quoted below for apartments described above is the result of a careful investigation made during the present year.

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For the purpose of illustrating how the cost of housing accommodations in this district is increased by the tariff, we beg to submit the following figures obtained from a reliable builder: A house 37 feet 6 inches by 88 feet, five stories high and arranged for four families on a floor, and which would be built in compliance with the conditions of the present law would cost, exclusive of the land, about $28,000. Of this amount the materials would cost, approximately, $18,000: A very conservative estimate of the duty on $18,000 of building material, if purchased abroad would be $3,000; or we may say that if $18,000 of domestic material were used, its price would be $1,500 less if no duties were imposed on foreign goods. Thus, the result of the tariff is to increase the cost of the house $1,500, on which $1,500 rental must be collected from the tenants. It also compels the payment annually of a city tax of $27.45, which at the present tax rate in this city is the rate on $1,500. This increased cost of $1,500 must be insured, both of which charges are finally paid by the tenant. If building materials were on the free list, not only would the original $1,500 be saved, but also the amount of the taxes and insurance on this increased cost, which must be paid as long as the building lasts.


In Bulletin No. 108 (H. Doc. No. 925, 620 Cong., 2d sess.) of the Bureau of Labor of the Department of Commerce and Labor, page 14, is a table showing the relative prices of 15 articles of food. This table shows an increase in prices since 1890 of 51 per cent, and that 13 per cent of this increase has taken place from January, 1911. to August, 1912. When it is borne in mind that persons of limited means are compelled to purchase their household supplies in very small quantities, and are therefore, compelled to pay much higher prices than when larger purchases are made, it is self-evident that the great increase in price that has taken place bears with very great severity on wage earners and all people of limited means.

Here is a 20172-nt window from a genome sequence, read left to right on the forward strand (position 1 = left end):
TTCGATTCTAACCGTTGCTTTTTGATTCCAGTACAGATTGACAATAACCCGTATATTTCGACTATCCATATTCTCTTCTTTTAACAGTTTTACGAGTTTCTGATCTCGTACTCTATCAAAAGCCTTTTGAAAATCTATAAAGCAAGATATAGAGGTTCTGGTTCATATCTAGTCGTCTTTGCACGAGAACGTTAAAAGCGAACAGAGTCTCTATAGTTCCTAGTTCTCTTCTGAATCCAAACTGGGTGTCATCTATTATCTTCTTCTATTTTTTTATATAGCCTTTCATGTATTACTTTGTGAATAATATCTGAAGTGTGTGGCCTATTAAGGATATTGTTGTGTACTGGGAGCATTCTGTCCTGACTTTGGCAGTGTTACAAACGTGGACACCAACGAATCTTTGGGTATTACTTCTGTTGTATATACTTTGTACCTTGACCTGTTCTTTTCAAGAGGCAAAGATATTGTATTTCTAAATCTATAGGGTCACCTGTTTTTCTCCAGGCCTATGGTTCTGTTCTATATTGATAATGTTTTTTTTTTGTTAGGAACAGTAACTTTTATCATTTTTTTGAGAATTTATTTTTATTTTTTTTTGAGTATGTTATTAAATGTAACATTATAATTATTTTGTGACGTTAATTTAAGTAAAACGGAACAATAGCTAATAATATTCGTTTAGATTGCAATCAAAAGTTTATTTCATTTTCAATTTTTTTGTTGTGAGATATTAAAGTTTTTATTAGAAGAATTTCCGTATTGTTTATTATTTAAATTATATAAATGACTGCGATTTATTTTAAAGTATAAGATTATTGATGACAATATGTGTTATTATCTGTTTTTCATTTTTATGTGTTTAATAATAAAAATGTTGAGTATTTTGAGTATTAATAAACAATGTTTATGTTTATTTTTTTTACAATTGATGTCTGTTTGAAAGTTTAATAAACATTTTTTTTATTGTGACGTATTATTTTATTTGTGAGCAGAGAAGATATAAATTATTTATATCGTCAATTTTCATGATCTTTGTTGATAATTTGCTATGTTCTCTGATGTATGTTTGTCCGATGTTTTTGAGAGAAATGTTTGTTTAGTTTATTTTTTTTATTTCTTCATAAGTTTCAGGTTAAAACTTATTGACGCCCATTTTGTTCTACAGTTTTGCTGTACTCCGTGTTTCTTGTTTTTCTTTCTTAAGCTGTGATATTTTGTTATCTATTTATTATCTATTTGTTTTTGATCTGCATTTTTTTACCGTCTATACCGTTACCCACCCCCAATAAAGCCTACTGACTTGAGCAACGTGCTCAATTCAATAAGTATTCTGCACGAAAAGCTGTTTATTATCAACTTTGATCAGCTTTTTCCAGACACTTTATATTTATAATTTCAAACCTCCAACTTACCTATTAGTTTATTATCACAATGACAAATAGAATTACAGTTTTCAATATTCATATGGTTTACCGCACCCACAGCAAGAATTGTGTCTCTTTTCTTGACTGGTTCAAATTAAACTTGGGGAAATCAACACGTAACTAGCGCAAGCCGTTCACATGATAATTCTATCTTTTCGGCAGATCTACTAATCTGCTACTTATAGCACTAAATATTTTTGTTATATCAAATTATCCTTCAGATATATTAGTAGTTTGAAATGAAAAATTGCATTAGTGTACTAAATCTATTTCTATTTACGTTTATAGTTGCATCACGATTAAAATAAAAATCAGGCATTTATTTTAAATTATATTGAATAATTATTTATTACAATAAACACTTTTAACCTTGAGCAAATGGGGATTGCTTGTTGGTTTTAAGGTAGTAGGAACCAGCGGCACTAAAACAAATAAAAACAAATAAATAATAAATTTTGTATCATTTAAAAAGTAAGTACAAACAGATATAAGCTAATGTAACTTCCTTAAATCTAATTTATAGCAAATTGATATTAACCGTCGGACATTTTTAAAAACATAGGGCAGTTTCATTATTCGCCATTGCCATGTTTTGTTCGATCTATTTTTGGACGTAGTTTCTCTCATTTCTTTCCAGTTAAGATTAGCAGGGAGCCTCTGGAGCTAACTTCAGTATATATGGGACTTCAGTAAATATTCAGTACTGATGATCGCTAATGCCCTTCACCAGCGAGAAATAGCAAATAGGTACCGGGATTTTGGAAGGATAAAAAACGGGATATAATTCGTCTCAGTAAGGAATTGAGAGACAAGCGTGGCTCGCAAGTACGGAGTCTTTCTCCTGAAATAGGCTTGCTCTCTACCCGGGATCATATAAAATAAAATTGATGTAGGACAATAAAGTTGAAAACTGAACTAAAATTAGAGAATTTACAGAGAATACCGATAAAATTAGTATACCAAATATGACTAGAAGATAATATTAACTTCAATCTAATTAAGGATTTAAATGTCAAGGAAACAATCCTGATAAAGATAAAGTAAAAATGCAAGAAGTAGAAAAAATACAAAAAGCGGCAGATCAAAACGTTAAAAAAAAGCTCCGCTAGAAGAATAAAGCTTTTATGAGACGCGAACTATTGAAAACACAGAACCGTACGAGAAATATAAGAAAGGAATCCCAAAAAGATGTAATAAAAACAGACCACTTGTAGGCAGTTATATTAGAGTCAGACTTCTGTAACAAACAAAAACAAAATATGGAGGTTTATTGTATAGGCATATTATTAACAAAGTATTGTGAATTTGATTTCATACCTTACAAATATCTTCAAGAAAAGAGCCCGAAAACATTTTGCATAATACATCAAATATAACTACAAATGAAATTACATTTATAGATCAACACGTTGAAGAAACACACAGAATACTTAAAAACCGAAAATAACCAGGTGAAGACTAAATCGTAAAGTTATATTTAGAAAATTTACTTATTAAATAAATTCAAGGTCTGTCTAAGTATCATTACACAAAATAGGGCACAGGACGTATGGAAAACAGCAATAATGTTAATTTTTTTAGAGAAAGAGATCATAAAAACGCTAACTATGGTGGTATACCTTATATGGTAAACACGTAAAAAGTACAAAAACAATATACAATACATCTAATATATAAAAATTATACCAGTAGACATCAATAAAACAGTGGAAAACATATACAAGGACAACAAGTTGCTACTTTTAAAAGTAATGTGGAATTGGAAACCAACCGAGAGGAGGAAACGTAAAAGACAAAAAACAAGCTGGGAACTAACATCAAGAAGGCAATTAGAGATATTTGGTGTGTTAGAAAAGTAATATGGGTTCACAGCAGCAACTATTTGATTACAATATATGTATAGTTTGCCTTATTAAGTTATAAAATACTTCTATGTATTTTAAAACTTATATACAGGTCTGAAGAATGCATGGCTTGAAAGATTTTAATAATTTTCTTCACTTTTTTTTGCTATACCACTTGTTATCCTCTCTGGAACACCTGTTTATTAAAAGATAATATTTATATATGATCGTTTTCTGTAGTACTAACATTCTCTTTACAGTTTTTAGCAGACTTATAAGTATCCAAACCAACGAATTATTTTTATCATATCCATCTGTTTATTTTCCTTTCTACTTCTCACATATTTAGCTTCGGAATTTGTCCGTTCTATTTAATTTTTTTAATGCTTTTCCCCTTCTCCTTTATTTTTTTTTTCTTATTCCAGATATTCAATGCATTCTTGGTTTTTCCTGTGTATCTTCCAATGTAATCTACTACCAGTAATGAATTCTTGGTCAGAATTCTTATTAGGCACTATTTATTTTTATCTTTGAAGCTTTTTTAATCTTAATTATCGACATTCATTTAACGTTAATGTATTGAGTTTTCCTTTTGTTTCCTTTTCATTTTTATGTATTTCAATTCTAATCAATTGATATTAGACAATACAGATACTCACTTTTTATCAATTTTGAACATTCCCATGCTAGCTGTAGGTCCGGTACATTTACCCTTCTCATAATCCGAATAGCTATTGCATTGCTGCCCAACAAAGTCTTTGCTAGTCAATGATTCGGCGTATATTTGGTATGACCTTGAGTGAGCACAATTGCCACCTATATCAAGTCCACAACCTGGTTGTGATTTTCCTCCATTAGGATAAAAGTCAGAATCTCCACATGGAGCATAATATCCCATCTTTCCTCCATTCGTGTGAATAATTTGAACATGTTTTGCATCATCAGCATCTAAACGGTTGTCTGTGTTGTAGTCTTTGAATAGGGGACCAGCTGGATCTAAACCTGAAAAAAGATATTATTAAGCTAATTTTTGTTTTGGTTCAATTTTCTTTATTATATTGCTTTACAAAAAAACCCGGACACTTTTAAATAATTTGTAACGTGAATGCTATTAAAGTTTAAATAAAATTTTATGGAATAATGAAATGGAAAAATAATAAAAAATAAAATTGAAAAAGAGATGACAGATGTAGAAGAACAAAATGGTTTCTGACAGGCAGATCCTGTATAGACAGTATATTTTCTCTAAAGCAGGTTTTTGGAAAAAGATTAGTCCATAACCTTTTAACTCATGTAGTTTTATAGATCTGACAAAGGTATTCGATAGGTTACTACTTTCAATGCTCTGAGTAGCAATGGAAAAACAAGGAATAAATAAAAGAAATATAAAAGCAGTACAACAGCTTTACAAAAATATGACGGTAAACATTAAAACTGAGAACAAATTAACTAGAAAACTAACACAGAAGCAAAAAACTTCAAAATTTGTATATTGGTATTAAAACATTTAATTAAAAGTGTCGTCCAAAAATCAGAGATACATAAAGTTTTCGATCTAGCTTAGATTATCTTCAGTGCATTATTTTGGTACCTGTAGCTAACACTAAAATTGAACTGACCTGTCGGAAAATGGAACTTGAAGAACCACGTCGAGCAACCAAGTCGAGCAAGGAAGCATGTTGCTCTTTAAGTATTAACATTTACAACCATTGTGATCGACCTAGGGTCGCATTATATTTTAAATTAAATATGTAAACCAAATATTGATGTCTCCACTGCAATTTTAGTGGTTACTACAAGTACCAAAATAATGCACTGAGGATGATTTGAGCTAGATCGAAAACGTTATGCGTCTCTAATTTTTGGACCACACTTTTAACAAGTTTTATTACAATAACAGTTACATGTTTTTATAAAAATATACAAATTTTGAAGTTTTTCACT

We therefore respectfully ask that all foodstuffs and all materials that enter into the construction of houses be placed upon the free list in order that the working people and those dependent on them be relieved of the unnecessary burdens which the present tariff imposes upon them.


President East Side Club. We beg to annex hereto a printed copy of an address on "The tariff tax on homes," made by Fred Cyrus Leubuscher, in 1905, at the thirteenth annual meeting of the United States League of Local Building and Loan Associations. This paper was subsequently incorporated in a speech of Hon. John Sharp Williams, and appears in full in the Congressional Record. While the figures are predicated on the Dingley tariff, still the arguments are as cogent to-day as they were in 1905: